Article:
Oct 24, 2012, 10:23 AM EDT
Lance Armstrong’s seven Tour de France titles are gone, his Olympic medal is in jeopardy, and his reputation is destroyed now that he’s been banned from the sport for life. But while cutting off a Livestrong bracelet is now more popular than wearing one, the IOC says the sport of cycling is safe.
A report by Belga explains that the committee will not investigate the International Cycling Union’s roll in a doping culture that has persisted in the sport for nearly fifteen years. The report also concluded that that cycling is not at risk of being removed from the Olympics anytime in the near future.
“It would not be correct to punish the vast majority of clean athletes if we exclude the UCI from the Games,” said the IOC, which admonished the UCI for the breadth and depth of the doping scandal, but also called it a “pioneer” in the fight against drugs in sports.
President Jacques Rogge said the IOC is likely to implement even stiffer penalties for doping, including four-year suspensions and bans from Olympic competition.
Events like baseball and polo have been removed from the Olympic program for various reasons, including a lack of interest or an inadequate governing body. But no sport has been ejected from the Games for anything illegal, amoral, or lacking in principle, so dropping cycling would have set a dangerous precedent.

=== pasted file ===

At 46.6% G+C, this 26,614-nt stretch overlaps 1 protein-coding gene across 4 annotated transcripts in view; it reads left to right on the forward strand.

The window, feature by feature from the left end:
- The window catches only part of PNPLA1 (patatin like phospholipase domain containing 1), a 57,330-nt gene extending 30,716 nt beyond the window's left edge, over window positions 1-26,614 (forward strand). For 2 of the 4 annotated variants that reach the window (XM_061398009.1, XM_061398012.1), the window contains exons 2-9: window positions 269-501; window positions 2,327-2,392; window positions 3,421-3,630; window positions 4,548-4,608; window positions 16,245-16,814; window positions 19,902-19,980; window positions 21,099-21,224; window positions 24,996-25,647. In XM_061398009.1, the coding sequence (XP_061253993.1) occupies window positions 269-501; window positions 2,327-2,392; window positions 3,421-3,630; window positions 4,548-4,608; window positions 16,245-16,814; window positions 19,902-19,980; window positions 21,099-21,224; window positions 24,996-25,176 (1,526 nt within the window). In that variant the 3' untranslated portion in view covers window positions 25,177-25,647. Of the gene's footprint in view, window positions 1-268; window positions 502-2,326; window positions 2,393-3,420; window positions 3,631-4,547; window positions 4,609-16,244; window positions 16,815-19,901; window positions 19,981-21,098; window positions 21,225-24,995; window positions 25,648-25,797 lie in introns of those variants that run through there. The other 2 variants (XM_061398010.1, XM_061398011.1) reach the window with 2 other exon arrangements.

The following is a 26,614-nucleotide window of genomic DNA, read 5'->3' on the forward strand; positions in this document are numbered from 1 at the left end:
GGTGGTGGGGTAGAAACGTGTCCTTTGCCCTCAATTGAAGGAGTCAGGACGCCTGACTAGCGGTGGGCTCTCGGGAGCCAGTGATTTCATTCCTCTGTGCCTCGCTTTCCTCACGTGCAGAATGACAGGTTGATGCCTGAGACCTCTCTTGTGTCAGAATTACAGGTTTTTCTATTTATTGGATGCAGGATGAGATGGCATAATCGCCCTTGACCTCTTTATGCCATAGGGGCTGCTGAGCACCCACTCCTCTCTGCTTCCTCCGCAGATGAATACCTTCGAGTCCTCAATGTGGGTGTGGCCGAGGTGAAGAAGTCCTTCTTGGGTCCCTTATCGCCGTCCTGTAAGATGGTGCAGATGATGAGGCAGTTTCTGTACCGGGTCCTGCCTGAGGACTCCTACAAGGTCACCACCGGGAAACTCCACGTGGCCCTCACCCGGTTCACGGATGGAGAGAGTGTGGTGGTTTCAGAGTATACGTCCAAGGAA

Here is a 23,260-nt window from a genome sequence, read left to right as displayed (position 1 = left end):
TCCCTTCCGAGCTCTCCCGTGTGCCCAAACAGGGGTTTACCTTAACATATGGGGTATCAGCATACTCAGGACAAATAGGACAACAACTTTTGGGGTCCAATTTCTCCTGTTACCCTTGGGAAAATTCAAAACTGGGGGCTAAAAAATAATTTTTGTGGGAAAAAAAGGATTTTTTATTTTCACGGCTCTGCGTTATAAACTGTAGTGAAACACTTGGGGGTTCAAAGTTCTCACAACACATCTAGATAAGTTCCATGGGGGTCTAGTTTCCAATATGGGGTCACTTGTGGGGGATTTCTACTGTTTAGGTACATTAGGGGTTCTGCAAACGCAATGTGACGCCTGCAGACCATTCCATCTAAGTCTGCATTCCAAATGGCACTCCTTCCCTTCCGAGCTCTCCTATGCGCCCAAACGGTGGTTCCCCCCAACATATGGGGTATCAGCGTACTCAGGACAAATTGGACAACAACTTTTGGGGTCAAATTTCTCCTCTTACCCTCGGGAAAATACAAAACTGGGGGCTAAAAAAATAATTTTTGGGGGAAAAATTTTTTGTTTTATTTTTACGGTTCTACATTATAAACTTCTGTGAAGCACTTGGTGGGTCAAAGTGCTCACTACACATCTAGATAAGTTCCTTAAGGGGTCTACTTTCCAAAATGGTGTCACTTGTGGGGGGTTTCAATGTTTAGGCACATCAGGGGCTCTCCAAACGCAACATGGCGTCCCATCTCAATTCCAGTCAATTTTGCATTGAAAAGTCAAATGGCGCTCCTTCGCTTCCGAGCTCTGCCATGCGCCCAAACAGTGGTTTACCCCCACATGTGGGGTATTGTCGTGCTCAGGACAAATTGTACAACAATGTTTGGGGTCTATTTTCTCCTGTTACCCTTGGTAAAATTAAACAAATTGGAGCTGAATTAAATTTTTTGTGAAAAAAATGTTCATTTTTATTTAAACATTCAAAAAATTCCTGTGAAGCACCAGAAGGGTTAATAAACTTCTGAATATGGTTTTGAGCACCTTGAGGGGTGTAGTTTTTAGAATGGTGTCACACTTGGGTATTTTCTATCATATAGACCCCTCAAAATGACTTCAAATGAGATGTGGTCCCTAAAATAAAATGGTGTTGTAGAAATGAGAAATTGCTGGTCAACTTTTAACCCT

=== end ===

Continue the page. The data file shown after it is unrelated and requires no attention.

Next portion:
Still it’s not a surprise that the UCI feared this reality after former World Anti-Doping Agency president and IOC vice president Dick Pound told CNN he believed this was a “watershed moment” for cycling.
“We have to get this act together very quickly,” Pound said. “It is entirely likely that this was not the only team in the peloton involved in organizing cheating… If they don’t get their act together, it could spin out of control.”
We’re probably well beyond out of control after seeing the sport’s most popular athlete dubbed a fraud, but the problems have been addressed and some even removed. Cycling’s perception is tarnished worldwide, but London couldn’t have gone better for the sport. Where it goes from here is the important next step.
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